Neil Fallon of Maryland rockers CLUTCH was recently interviewed on episode 104 of the "DOMKcast". You can now listen to the chat using the widget below. A couple of excerpts follow (transcribed by BLABBERMOUTH.NET).
On CLUTCH being such a formidable live act:
Neil: "I think — we don't need to get too philosophical — live music takes the front seat over everything else. Albums and recorded music are all well and good, but I think the real spirit of what keeps us going is getting up onstage. It's been that way for thousands of years. It's no different now despite all the technological advances. I've been doing this for almost 30 years, and I still get a kick out of it. As we've gotten older, we've become much more defensive and protective about it, realizing that making a living in the creative arts is a pretty rare thing to do these days."
On the difficulties younger bands face trying to get noticed and start a career in music:
Neil: "I don't envy them at all in trying to be heard over all the noise. We had the best of both worlds in that starting in the '90s, we had the support of major labels, but then a lot of bands dried up pretty quickly. The Internet really changed everything for us because people started sharing music. One of the things we had a problem with majors is that they didn't know how to describe or pair us with other bands. So, it became a lot easier once people had the chance to listen to the music. Even though they were listening to a pirated copy, if that means they come to a show, then great. That, I think, is a fair trade. Nowadays, trying to get heard is got to be a real challenge for young bands. I'm not a big fan of bands being enticed into doing stuff that doesn't have to do with music — just doing silly crap on social media outlets seems kind of cheap and distracts from the real spirit of the thing. I'm 47 years old and I'm starting to develop a 'get off my lawn' attitude. [Laughs]"
On the rationale behind releasing CLUTCH's collection of outside-of-the-box covers, "Weathermaker Vault Series", on only digital platforms:
Neil: "It's an experiment for us. We'd never done it this way. People of my age, we grew up with albums and cassettes, then CDs. We're certainly not abandoning physical copies, but younger people, I don't think it really bothers them in the least that their phone or their computer is their primary way of enjoying music. So in order to also basically just keep people's attention in between albums, we'll release a song here and there every couple of months over the summer. We're not quite ready to do a full-length LP yet, so it was a way for us to do some cover songs, which is always a good exercise learning-wise, but it gave us a bit more elbow room to see if this idea would even work. If it does, maybe after putting out a dozen things, maybe we'll press up some vinyl and put them all on there sort of like a compilation. Like you said, we are our own record label, so we have to figure it out as we're doing it. There's no one telling us what to do. We're going to go back into the studio in September and record some more songs. We don't know what yet, but that'll probably get us songs up until the end of the year. So, I would imagine at the earliest, at the beginning of next year, I would imagine at that point, we'll probably start thinking about new material."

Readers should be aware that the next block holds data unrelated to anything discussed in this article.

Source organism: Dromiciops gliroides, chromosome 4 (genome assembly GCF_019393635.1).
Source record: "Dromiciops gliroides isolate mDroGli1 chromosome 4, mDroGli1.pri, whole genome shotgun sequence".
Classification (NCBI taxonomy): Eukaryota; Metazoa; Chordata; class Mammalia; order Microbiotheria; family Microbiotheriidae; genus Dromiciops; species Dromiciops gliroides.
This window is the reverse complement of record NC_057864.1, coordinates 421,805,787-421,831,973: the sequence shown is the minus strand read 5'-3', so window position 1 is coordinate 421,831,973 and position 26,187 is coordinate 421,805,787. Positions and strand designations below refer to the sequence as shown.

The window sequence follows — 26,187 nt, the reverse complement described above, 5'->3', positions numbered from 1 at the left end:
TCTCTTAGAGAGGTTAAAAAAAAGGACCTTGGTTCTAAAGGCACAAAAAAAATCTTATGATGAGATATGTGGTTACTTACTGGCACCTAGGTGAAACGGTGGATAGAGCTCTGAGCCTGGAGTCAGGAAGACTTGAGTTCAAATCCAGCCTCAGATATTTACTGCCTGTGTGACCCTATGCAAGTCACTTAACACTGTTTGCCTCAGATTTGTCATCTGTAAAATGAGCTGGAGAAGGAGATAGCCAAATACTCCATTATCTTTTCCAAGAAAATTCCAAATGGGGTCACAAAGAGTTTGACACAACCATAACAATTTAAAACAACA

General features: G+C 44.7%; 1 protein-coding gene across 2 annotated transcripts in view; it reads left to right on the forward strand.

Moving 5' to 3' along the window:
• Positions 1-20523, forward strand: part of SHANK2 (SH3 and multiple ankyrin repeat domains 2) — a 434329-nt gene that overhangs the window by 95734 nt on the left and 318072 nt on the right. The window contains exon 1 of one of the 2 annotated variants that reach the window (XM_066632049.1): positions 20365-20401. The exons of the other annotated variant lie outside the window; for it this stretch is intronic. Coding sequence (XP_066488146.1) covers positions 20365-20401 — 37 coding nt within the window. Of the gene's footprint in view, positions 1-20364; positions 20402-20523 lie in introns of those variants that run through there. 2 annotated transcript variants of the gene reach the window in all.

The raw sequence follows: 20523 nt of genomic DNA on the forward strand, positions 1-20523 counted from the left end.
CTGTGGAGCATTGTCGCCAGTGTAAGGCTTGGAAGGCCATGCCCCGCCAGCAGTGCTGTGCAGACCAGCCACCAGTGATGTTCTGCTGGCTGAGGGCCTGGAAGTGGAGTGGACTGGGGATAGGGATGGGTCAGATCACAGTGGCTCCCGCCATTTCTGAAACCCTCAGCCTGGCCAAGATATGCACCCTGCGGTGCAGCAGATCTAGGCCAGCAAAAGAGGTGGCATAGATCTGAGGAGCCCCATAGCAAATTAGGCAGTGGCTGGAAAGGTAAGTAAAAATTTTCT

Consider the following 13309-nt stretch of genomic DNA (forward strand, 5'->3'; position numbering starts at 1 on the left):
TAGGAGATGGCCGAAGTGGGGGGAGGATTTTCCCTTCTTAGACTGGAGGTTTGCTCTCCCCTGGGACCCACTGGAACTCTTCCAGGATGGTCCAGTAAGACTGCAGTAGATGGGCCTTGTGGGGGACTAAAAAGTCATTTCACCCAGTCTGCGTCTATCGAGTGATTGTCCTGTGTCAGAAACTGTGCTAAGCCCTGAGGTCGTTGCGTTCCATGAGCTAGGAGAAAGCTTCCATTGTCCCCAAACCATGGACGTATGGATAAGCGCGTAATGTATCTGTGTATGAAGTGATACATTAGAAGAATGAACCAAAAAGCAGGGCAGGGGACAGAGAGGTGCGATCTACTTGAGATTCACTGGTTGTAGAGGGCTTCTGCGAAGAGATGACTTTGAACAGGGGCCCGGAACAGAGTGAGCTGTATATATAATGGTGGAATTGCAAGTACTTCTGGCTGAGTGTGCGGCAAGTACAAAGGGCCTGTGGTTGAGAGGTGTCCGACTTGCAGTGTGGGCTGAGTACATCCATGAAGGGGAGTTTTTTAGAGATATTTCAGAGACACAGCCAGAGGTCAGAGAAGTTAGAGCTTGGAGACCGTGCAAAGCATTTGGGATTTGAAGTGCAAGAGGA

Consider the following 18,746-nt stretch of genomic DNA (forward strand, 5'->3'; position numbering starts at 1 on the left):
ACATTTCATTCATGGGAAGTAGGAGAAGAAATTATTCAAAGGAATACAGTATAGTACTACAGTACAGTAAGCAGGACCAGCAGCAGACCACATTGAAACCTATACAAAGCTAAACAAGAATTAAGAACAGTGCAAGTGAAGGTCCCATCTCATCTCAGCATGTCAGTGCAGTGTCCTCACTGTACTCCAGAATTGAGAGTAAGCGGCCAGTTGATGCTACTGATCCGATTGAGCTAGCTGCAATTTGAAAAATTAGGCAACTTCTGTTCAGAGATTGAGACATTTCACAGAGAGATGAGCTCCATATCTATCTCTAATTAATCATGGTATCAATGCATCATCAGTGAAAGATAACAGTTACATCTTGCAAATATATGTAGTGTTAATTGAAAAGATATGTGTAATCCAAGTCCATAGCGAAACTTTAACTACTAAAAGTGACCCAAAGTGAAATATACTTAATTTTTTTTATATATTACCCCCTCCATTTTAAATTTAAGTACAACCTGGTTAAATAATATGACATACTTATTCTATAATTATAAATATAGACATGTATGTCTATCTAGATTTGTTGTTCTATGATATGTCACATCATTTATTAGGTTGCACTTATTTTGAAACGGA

On what has kept CLUTCH's core lineup together since their 1991 inception:
Neil: "I think we have a mutual understanding that CLUTCH is only these four guys, and we have to be very protective about it. You've got to have a good sense of humor. Once you do your first tours in a van, there's no more secrets. Everybody knows these things. You've got to learn — if something is driving you crazy, you've got to learn the lost art of shutting up; just roll with it. We still hang out in our free time and have a laugh. Some of that might be dumb luck. There are bands who are wonderful onstage but couldn't even speak to each other offstage. To me, that would be a really toxic situation. Certainly, I couldn't do that for 25, 30 years."
CLUTCH's latest studio album, "Book Of Bad Decisions", was released last September. The record sold 26,000 copies in America during its first week of availability, giving the group its third consecutive Top 20 album on the Billboard 200.
"Book Of Bad Decisions" was completed at Sputnik Sound studio in Nashville, Tennessee with producer Vance Powell.